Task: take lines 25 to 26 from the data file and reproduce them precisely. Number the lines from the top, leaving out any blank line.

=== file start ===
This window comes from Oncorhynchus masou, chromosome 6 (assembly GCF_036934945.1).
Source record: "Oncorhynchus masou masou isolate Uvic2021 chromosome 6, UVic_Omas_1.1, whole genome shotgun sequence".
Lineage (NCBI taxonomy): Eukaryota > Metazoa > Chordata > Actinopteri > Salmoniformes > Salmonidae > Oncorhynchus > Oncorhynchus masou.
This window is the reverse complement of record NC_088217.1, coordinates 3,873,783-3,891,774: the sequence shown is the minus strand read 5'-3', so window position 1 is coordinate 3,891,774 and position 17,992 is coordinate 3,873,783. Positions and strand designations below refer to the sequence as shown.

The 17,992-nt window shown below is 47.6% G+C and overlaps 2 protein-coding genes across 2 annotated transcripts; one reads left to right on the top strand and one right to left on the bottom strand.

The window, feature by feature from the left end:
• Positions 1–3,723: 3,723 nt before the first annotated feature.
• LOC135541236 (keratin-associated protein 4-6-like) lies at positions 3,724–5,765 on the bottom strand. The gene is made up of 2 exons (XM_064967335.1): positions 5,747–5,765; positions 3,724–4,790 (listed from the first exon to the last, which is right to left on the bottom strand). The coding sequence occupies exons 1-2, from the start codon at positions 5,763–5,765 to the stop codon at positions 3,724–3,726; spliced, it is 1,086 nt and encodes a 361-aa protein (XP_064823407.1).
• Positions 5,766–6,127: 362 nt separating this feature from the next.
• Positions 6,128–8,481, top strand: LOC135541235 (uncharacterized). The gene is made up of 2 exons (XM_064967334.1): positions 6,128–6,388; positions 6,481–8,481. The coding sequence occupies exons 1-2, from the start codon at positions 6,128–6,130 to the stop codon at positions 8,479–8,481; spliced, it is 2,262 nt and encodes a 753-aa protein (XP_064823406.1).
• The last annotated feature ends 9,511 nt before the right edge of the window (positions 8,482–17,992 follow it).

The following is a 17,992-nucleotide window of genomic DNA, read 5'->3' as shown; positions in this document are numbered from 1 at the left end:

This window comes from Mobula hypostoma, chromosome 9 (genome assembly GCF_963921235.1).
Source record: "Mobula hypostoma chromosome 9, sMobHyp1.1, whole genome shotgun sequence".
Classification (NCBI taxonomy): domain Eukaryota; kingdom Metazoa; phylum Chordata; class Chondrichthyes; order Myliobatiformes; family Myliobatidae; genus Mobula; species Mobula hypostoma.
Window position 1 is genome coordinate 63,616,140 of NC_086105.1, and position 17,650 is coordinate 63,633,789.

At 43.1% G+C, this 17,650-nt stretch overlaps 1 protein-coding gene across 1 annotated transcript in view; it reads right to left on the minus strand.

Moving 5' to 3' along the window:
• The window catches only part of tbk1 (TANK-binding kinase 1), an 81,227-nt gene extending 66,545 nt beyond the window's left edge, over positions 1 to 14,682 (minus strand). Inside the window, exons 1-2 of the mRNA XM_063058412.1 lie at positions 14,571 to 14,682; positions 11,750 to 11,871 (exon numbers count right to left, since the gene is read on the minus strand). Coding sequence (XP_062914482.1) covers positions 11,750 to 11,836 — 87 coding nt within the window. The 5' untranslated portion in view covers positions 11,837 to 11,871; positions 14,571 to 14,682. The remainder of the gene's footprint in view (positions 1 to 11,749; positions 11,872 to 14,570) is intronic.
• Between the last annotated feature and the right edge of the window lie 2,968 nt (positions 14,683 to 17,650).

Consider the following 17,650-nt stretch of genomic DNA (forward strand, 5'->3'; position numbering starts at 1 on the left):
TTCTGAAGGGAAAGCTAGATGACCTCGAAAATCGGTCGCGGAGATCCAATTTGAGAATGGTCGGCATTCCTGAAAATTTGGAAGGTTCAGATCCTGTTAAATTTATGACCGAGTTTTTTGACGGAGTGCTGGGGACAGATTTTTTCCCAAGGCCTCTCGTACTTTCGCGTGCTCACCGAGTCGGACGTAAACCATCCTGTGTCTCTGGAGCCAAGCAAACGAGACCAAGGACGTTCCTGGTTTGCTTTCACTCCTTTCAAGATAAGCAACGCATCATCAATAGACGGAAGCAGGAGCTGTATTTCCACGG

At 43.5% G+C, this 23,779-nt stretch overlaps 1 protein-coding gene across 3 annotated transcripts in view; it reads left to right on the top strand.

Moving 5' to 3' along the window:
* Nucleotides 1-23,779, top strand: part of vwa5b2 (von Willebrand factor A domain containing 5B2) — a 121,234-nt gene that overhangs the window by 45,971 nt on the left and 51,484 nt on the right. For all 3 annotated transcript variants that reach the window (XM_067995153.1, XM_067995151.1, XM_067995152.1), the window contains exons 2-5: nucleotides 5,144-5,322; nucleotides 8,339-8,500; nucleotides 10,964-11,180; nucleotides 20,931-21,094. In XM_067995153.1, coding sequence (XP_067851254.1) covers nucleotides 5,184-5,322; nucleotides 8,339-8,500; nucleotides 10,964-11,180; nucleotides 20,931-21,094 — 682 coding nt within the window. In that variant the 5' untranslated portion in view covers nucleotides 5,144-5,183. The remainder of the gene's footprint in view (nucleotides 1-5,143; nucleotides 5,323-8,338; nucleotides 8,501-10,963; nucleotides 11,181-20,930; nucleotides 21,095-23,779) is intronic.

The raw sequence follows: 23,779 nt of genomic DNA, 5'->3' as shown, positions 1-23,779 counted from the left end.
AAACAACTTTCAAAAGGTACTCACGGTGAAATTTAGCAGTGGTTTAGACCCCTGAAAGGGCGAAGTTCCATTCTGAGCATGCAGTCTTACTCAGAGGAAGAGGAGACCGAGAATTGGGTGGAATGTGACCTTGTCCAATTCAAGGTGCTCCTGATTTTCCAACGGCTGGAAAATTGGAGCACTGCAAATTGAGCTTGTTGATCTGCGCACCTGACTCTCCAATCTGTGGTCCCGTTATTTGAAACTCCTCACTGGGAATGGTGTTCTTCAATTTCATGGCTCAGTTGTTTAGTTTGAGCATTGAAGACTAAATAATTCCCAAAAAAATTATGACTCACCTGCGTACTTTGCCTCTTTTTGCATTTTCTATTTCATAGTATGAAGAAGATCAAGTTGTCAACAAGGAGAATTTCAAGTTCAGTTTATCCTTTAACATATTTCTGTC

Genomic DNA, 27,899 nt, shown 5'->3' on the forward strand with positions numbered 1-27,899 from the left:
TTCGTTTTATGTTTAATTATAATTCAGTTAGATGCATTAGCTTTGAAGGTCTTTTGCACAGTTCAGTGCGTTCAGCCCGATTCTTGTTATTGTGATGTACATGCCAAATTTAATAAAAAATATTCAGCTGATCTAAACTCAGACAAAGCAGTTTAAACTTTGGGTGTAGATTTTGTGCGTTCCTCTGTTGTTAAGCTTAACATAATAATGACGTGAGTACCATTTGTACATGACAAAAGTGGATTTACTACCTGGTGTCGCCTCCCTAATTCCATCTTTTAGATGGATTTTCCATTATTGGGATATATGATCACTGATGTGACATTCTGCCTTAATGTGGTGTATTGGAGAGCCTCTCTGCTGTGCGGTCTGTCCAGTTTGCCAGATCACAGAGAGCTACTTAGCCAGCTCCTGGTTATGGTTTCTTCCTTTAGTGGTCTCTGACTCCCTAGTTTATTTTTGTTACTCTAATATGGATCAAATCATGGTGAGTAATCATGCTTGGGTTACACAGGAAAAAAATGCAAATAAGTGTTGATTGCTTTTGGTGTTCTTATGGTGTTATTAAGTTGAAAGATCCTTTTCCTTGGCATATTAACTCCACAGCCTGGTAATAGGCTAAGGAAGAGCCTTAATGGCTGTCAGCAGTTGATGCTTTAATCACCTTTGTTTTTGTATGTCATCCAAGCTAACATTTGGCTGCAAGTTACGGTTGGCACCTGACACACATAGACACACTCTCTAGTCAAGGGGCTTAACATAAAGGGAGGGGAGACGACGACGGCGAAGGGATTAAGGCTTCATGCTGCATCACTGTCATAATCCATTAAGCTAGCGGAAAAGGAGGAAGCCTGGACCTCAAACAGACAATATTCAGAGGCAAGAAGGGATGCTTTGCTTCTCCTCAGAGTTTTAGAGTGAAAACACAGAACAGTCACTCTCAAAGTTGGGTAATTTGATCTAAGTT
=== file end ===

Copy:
* Nucleotides 1-23,779, top strand: part of vwa5b2 (von Willebrand factor A domain containing 5B2) — a 121,234-nt gene that overhangs the window by 45,971 nt on the left and 51,484 nt on the right. For all 3 annotated transcript variants that reach the window (XM_067995153.1, XM_067995151.1, XM_067995152.1), the window contains exons 2-5: nucleotides 5,144-5,322; nucleotides 8,339-8,500; nucleotides 10,964-11,180; nucleotides 20,931-21,094. In XM_067995153.1, coding sequence (XP_067851254.1) covers nucleotides 5,184-5,322; nucleotides 8,339-8,500; nucleotides 10,964-11,180; nucleotides 20,931-21,094 — 682 coding nt within the window. In that variant the 5' untranslated portion in view covers nucleotides 5,144-5,183. The remainder of the gene's footprint in view (nucleotides 1-5,143; nucleotides 5,323-8,338; nucleotides 8,501-10,963; nucleotides 11,181-20,930; nucleotides 21,095-23,779) is intronic.

The raw sequence follows: 23,779 nt of genomic DNA, 5'->3' as shown, positions 1-23,779 counted from the left end.